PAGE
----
Outlook 2003 If you switch from cached mode to classic-online mode and also enable the Enable Indexing uncached Exchange Folders Group Policy, Windows Search might show duplicate search results for each MAPI item: one result is from the cached store (classic-offline), and the other is from the online store. Once the classic-offline items are already indexed, they are not deleted from the index when you switch modes.
To resolve this, rebuild the index.
Outlook 2007 When users run in classic online mode and also have corresponding classic offline OSTs, they might see duplicate search results for each MAPI item. One result is from the online store, and the other result is from the cached store (classic-offline). This functionality supports the search experience when Outlook is offline.
If you don’t want the classic offline items to be indexed in Outlook 2007 or higher, you can start Outlook in offline mode, and then open the Indexing Options Control Panel and clear the checkbox for the offline Outlook store. This prevents the offline items from being indexed.
If you have changed the operating system language using an operating system MUI pack, you may need to restart to get your e-mail indexed.
This section describes ways to resolve performance-related issues.
This happens when firewall software or similar application which monitors outgoing connections prevents SearchProtocolHost.exe from accessing the Exchange server.
To resolve the issue, add SearchProtocolHost.exe to the list of exceptions for your firewall. If your firewall application is managed using Group Policy, ensure that the appropriate polices are in place to allow SearchProtocolHost.exe to communicate through the firewall.
This section suggests ways to resolve problems with Windows Search and Group Policy.
If you look in the Indexing Options Control Panel and Outlook Express is a selectable option, then the Group Policy is not correctly applied.
Add the following path to the “Prevent Indexing Certain Paths” policy:
You can tell if you’ve correctly enabled or disabled indexing in the Indexing Options Control Panel. Open the Indexing Options Control Panel. If the mapped drive is selected (and you are trying to enable indexing) or grayed out (and you are trying to disable indexing), the appropriate policy has been selected.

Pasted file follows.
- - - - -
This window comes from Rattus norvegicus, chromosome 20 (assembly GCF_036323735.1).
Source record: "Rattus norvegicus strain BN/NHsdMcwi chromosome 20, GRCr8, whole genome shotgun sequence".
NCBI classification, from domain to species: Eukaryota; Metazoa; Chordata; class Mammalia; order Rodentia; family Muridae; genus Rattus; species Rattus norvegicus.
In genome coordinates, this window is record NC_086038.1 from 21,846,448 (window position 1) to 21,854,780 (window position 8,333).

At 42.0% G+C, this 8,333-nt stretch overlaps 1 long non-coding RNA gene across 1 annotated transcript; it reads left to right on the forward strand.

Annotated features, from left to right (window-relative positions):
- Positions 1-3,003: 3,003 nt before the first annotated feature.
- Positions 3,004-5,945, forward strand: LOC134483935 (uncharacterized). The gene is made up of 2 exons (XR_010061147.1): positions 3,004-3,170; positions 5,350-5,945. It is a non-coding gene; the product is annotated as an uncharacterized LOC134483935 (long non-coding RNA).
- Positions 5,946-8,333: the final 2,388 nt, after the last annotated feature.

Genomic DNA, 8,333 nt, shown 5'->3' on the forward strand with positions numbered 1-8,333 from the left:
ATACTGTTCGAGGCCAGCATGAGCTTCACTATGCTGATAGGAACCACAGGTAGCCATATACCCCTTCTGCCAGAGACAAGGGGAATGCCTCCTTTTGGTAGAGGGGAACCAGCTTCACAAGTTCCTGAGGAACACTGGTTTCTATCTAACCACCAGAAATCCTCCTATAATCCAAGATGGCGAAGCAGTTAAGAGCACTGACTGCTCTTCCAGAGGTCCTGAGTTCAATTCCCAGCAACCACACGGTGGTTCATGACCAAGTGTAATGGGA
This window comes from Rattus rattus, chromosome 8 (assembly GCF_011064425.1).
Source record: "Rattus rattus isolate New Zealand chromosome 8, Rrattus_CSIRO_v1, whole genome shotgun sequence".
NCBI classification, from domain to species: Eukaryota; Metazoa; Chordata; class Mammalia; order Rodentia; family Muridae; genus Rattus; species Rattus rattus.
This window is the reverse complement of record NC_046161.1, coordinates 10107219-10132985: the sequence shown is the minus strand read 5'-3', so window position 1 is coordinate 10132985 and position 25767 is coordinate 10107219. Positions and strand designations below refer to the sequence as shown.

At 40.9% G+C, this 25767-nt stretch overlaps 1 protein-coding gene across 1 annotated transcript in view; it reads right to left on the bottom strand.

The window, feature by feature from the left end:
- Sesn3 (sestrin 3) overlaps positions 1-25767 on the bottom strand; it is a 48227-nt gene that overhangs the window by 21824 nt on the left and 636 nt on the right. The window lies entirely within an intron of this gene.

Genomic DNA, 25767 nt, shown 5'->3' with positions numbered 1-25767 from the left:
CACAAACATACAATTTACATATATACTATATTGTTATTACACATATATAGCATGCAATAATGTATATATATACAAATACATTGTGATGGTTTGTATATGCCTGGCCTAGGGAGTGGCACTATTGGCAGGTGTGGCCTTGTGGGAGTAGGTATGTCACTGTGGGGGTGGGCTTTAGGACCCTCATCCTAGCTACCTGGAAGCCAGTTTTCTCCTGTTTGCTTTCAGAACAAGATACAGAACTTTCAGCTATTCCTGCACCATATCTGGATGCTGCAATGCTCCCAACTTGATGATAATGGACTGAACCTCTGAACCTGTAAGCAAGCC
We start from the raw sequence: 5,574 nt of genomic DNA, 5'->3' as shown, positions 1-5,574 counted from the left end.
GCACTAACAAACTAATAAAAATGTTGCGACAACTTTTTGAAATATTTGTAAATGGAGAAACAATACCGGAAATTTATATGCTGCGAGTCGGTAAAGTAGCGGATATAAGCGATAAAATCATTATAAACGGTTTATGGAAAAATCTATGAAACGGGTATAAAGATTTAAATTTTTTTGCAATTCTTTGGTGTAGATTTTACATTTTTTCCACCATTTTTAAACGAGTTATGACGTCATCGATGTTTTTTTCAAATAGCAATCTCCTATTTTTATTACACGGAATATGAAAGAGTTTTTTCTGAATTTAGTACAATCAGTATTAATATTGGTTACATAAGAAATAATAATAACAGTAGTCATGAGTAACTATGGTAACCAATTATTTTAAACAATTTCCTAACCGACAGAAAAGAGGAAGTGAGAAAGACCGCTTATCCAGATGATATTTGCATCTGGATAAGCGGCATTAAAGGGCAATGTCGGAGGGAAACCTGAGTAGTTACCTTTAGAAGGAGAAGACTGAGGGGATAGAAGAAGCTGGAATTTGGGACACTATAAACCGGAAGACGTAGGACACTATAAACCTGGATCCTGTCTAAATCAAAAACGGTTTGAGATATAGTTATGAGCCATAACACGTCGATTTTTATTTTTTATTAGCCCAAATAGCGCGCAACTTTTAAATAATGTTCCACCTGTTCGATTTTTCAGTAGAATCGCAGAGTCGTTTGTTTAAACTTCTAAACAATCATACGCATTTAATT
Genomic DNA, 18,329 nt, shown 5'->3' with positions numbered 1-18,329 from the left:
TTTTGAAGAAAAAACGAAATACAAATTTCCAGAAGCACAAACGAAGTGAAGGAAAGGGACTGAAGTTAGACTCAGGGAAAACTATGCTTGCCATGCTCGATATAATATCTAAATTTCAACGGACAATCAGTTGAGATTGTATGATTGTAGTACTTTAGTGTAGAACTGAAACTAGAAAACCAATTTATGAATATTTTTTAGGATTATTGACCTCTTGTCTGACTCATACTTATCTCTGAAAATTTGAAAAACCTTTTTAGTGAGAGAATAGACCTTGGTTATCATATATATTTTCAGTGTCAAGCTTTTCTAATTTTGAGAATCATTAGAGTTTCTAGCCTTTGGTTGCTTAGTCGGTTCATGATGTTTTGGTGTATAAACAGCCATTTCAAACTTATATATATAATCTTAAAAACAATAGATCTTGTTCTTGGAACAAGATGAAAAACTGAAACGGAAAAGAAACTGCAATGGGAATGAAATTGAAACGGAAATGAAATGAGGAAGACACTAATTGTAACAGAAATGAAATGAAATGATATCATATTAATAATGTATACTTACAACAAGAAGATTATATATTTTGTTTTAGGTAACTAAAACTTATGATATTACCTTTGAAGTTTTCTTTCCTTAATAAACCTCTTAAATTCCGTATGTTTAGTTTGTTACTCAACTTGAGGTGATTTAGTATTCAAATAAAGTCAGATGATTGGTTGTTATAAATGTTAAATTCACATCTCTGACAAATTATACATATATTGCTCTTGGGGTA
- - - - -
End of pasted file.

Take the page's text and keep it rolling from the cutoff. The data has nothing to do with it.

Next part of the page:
If indexing doesn’t seem to be working correctly, be sure the correct syntax is used for inputting a mapped network drive:
An example using the P drive is the following:
The following are troubleshooting tips to help you index encrypted files.
Due to a limitation on the number of handles that can be open per thread, EFS-encrypted files are available to only sixty-three (63) logged on users at one time.
To use smartcard encryption, you must select this caching setting in the secpol.msc: Create caching-capable user key from smartcard. Windows Search does not support a multiuser scenario with smartcard EFS-encryption and uncached keys.
I cannot find EFS-encrypted files when I search, even though the ‘Allow Indexing of Encrypted Files’ Group Policy has been activated.
To resolve this, you must rebuild the index after the Group Policy is applied.
When you are given permission to decrypt an encrypted file, Windows Vista automatically notifies WS4 to update your index. This notification, however, doesn’t happen on older operating systems.
To solve this problem, you or another user needs to open and save the file in order to notify WS4 to re-index the file so it will appear in your search results.